Marcos Sevilla
Marcos Sevilla

Marcos Sevilla

Cleaner Flutter Vol. 7: Where the data comes from

Cleaner Flutter Vol. 7: Where the data comes from

Seriously, where the heck does it come from?

Marcos Sevilla's photo
Marcos Sevilla
·May 12, 2021·

6 min read

Table of contents

  • Where we left
  • The source of the data
  • Implementing a DataSource
  • Reusing code

Where we left

The previous volume began with our data layer, a layer where we implement all the actions described in the domain layer to be able to interact with an external service, or a local service (some database on the device or contact with the hardware where we run).

Data Layer in CleanScope

As the title says, let's talk about where the data comes from. We already have our models where we establish what data we are going to use, now we have to go and bring them.

We call classes DataSource and they bring us the "raw" data, convert it into the respective models and pass it to their repository. But there are also other nomenclatures, as in the Bloc library, they are called DataProvider.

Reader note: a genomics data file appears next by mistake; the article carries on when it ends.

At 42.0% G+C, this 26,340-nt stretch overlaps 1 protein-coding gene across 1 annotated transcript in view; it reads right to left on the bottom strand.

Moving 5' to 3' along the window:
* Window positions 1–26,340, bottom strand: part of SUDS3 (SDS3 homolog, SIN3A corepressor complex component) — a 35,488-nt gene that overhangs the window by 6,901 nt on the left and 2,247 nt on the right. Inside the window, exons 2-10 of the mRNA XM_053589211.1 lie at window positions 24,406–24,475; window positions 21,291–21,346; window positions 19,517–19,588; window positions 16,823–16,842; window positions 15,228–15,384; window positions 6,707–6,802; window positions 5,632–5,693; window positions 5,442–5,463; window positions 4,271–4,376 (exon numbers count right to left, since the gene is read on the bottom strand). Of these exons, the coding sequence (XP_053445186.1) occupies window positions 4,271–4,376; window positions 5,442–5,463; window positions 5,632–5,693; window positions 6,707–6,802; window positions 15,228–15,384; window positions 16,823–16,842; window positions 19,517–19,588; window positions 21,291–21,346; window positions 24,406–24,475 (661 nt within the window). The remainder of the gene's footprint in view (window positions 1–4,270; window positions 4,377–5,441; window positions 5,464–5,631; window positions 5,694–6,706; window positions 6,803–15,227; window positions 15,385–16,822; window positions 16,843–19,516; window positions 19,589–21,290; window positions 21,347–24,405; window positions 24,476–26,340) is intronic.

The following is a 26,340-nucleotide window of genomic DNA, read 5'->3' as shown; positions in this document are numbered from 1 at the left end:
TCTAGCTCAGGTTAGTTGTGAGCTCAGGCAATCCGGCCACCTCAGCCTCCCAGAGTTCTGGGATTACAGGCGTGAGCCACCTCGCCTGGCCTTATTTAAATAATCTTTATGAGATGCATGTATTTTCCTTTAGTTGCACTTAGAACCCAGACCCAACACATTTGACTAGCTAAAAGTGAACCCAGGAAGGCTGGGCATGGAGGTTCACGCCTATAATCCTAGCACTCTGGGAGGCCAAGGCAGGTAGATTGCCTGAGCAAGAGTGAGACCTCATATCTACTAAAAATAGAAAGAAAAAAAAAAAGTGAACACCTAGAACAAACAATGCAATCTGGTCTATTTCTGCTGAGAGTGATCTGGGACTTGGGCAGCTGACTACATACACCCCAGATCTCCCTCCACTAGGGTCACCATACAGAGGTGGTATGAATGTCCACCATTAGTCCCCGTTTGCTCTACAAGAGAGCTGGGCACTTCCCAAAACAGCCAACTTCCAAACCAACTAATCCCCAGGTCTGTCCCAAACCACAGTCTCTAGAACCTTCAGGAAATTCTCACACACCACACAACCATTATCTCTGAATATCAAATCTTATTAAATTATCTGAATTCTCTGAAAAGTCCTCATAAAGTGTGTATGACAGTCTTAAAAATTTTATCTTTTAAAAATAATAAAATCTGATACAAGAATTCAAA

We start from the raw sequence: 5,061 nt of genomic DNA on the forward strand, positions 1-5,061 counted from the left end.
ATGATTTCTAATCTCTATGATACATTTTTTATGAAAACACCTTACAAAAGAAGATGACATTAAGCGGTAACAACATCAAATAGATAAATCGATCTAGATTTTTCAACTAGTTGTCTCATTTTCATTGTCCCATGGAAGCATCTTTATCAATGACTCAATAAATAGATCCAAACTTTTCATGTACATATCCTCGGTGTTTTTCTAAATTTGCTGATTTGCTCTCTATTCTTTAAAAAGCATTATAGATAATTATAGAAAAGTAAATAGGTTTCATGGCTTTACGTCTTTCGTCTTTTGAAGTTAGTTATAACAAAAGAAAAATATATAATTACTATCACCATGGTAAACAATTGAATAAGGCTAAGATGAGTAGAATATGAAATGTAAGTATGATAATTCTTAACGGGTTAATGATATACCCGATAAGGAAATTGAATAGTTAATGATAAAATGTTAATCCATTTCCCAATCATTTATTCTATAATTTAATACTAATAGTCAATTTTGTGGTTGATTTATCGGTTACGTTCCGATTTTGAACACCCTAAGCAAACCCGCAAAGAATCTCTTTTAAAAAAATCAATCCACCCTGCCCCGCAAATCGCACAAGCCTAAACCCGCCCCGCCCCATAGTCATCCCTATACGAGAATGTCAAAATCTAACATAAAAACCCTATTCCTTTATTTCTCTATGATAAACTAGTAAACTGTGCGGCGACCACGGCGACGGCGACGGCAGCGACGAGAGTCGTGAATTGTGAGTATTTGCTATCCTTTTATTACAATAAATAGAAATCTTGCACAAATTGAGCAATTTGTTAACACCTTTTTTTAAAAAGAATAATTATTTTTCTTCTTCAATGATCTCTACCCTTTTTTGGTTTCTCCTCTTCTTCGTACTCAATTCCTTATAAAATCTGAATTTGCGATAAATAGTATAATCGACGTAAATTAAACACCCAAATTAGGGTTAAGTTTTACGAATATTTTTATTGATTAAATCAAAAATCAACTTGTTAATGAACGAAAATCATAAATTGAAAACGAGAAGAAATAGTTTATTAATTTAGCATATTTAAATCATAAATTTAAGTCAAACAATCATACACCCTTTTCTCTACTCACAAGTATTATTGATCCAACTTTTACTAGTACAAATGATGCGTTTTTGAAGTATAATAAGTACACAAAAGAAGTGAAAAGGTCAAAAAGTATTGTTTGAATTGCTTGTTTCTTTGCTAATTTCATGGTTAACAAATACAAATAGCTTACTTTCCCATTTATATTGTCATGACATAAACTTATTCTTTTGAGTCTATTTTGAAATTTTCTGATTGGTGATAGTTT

You can call it whatever you want, it seems to me that the name DataProvider would be better if Providers of these classes were created.

Since we don't create Providers for DataSources in riverpod, the name is enough for me.

More of this is in the article on business logic.

The source of the data

To define what a DataSource is, I'm going to borrow the concept of DataProvider from bloclibrary.dev...

They provide raw data, they should be generic and versatile. They will usually expose simple APIs to perform CRUD operations.

When I use DataSources I separate them into two folders: local and remote. This is because DataSources are a way to bring information, which as I mentioned before can be on the same device or to an external API where we have to use HTTP or some other internet protocol.

DataSources folder structure

A common question is why we don't use repositories to do everything the DataSource does. Mainly because many possible actions are carried out with the data that we want to bring.

A case that happens to me quite often is that I want to save some data in a local database --my preferred option is hive-- and I bring the data from a REST API. The save-to-device action and the API call action are two different functions. In addition to being two actions that are executed in two different data sources.

Given the above, my repository is in charge of establishing this flow with two different data sources and is in charge of handling the data returned by various data sources and subsequently communicating that result to the business logic.

Implementing a DataSource

LocalDataSource